Jan
07

The Seven Types of Power Problems

Many of the mysteries of equipment failure, down-time, software and data corruption, are the result of a problematic supply of power. There is also a common problem with describing power problems in a standard way. This white paper describes the most common types of power disturbances, what can cause them, what they can do to your critical equipment, and how to safeguard your equipment, using the IEEE standards for describing power quality problems.

Our technological world has become deeply dependent upon the continuous availability of electrical power. In most countries, commercial power is made available via nationwide grids, interconnecting numerous generating stations to the loads. The grid must supply basic national needs of residential, lighting, heating, refrigeration, air conditioning, and transportation as well as critical supply to governmental, industrial, financial, commercial, medical and communications communities. Commercial power literally enables today's modern world to function at its busy pace. Sophisticated technology has reached deeply into our homes and careers, and with the advent of e-commerce is continually changing the way we interact with the rest of the world.

Many power problems originate in the commercial power grid, which, with its thousands of miles of transmission lines, is subject to weather conditions such as hurricanes, lightning storms, snow, ice, and flooding along with equipment failure, traffic accidents and major switching operations. Also, power problems affecting today's technological equipment are often generated locally within a facility from any number of situations, such as local construction, heavy startup loads, faulty distribution components, and even typical background electrical noise.

Widespread use of electronics in everything from home electronics to the control of massive and costly industrial processes has raised the awareness of power quality. Power quality, or more specifically, a power quality disturbance, is generally defined as any change in power (voltage, current, or frequency) that interferes with the normal operation of electrical equipment.

The study of power quality, and ways to control it, is a concern for electric utilities, large industrial companies, businesses, and even home users. The study has intensified as equipment has become increasingly sensitive to even minute changes in the power supply voltage, current, and frequency. Unfortunately, different terminology has been used to describe many of the existing power disturbances, which creates confusion and makes it more difficult to effectively discuss, study, and make changes to today's power quality problems. The Institute of Electrical and Electronics Engineers (IEEE) has attempted to address this problem by developing a standard that includes definitions of power disturbances. The standard (IEEE Standard 1159-1995, "IEEE Recommended Practice for Monitoring Electrical Power Quality") describes many power quality problems, of which this paper will discuss the most common.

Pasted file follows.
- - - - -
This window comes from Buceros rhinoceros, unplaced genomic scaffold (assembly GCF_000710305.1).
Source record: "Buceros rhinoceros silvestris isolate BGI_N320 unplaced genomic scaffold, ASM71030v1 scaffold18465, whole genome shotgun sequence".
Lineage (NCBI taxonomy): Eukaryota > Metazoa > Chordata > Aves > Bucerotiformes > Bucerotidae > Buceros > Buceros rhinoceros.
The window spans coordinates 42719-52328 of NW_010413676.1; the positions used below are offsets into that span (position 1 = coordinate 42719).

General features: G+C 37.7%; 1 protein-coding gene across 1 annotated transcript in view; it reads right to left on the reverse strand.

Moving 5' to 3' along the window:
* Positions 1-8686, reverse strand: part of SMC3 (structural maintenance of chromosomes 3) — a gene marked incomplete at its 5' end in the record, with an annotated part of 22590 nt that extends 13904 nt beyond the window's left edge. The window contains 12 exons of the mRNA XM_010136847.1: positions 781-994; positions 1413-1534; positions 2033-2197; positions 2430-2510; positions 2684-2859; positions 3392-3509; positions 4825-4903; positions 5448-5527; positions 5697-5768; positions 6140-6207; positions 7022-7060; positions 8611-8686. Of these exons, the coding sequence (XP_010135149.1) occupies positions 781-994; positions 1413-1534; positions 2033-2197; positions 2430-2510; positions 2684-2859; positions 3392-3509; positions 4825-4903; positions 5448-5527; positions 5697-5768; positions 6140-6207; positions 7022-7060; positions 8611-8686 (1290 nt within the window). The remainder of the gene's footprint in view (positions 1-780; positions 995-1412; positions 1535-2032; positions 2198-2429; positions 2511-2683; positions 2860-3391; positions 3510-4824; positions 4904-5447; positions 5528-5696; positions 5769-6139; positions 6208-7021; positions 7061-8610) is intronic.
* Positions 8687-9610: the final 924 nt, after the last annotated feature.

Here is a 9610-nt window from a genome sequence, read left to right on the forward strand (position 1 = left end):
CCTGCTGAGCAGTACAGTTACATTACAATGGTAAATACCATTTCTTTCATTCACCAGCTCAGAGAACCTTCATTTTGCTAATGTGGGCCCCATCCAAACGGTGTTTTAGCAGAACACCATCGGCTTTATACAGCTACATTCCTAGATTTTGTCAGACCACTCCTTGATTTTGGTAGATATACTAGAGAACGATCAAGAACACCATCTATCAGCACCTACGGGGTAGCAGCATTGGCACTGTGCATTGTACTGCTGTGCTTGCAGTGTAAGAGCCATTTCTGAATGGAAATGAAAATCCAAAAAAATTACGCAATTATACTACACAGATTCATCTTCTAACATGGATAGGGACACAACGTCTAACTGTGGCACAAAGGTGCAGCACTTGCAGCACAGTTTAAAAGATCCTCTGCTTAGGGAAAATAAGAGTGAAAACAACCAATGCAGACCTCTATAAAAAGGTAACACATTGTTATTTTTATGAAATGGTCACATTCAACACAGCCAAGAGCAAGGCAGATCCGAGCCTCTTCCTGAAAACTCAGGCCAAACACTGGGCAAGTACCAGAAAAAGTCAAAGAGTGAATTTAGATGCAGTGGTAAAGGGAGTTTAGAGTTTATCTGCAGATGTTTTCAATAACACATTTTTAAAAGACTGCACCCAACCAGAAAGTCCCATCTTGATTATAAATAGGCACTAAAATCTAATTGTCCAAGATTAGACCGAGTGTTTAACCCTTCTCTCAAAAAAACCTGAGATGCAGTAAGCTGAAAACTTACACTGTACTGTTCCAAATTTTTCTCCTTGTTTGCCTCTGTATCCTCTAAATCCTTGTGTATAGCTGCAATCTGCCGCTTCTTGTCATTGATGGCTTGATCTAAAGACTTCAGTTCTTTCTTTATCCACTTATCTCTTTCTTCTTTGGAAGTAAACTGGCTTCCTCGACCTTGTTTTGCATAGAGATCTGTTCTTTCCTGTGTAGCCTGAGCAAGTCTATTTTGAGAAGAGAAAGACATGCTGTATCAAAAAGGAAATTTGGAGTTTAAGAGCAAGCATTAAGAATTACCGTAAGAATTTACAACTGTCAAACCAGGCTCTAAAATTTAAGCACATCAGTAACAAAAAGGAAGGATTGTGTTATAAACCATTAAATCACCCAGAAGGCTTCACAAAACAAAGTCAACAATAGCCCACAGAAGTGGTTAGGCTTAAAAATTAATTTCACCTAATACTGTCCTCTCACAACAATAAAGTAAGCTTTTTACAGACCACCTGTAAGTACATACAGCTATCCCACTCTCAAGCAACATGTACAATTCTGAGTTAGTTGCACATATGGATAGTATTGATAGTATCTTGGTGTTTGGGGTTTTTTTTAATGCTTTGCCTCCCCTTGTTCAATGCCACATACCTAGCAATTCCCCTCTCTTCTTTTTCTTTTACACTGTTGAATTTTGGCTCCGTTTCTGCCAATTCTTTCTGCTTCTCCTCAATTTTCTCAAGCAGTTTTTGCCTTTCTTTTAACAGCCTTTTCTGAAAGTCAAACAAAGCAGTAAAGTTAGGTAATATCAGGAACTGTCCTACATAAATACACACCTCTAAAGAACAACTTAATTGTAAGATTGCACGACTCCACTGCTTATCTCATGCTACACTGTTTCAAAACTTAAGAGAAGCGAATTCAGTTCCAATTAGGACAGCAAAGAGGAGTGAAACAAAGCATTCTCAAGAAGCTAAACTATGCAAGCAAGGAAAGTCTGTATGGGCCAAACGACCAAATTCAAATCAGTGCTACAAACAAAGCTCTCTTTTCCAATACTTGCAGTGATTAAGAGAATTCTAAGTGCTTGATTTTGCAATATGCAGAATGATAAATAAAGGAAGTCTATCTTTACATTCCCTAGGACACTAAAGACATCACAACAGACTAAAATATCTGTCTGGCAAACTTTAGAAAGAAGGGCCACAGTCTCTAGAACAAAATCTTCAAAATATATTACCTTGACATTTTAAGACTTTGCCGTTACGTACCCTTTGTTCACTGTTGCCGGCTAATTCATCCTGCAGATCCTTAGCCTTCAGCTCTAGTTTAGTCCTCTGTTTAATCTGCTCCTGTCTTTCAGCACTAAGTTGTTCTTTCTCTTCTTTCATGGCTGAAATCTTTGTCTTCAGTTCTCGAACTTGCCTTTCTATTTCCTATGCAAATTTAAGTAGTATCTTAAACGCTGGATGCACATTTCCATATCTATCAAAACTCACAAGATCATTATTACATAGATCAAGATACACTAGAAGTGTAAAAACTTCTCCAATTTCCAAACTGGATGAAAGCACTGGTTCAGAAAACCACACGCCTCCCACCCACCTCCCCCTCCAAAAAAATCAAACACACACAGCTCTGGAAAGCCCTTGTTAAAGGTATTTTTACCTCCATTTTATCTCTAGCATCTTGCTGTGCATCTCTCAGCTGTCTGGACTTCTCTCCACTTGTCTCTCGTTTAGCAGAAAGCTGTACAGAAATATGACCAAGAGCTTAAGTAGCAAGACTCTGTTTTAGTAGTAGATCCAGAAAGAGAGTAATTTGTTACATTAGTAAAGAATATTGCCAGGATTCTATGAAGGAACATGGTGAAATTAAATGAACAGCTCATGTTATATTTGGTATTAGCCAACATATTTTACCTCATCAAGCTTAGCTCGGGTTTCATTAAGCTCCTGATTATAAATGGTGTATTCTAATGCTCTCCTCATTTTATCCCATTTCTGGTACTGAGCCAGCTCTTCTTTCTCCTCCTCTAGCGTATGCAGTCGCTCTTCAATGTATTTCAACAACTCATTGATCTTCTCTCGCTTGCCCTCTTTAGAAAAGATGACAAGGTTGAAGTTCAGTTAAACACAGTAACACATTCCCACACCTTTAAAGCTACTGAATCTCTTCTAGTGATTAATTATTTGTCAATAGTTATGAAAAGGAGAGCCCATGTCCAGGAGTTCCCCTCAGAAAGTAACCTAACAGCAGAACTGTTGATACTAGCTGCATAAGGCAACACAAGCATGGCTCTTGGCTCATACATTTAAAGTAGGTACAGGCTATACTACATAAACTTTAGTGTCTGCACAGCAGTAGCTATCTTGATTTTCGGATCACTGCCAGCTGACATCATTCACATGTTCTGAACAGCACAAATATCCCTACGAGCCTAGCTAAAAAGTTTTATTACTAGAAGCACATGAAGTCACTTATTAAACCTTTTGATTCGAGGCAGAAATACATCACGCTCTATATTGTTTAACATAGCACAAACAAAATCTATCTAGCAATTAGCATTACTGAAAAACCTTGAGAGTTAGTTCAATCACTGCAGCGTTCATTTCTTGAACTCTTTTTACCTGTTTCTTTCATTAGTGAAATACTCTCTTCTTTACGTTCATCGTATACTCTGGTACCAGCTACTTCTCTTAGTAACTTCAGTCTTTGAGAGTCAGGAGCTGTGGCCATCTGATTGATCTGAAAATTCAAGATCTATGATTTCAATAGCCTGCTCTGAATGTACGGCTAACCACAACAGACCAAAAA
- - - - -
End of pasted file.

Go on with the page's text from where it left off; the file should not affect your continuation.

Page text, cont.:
​Seven Types of Power Problems Summarized

For more information on this topic, please download White Paper 18, The Seven Types of Power Problems.

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See the original full article at: https://www.apc.com/us/en/support/resources-tools/white-papers/the-seven-types-of-power-problems.jsp

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Dec
31

We can all do more to advance NEC 210.8

Our industry has made numerous technological advances designed to protect homeowners, businesses and electrical workers. That makes every fatal electrocution in the home all the more distressing. Between 2010 and 2013, the U.S. saw an estimated average of 48 electrocution fatalities associated with consumer products per year, with large and small electric appliances chief among them1. Tragedies like these can be avoided, especially when the ground fault circuit interrupter (GFCI) technologies needed to prevent dangerous events are readily available.

As the principle NEMA representative at the National Electrical Code (NEC) Code-Making Panel Two, I saw public input asking for increased GFCI protection for the home during the 2017 code cycle. The code panel expanded the GFCI requirement for facilities other than dwelling units as part of section NEC 210.8(B). However, residential standards improvements were sidelined.


GFCI challenges and misconceptions

The rationale behind forgoing residential standards improvements was cost and convenience. One could argue, for example, that if GFCI requirements in a kitchen were to expand beyond sink and water areas and be specified for an appliance like a refrigerator, a potential nuisance trip could result in mass amounts of spoiled food. This inconvenience translates into real dollars for homeowners. Another barrier to code change is cost impacts for builders as increasing the number of GFCIs in a home raises electrical infrastructure expenses that must then be passed on to homebuyers.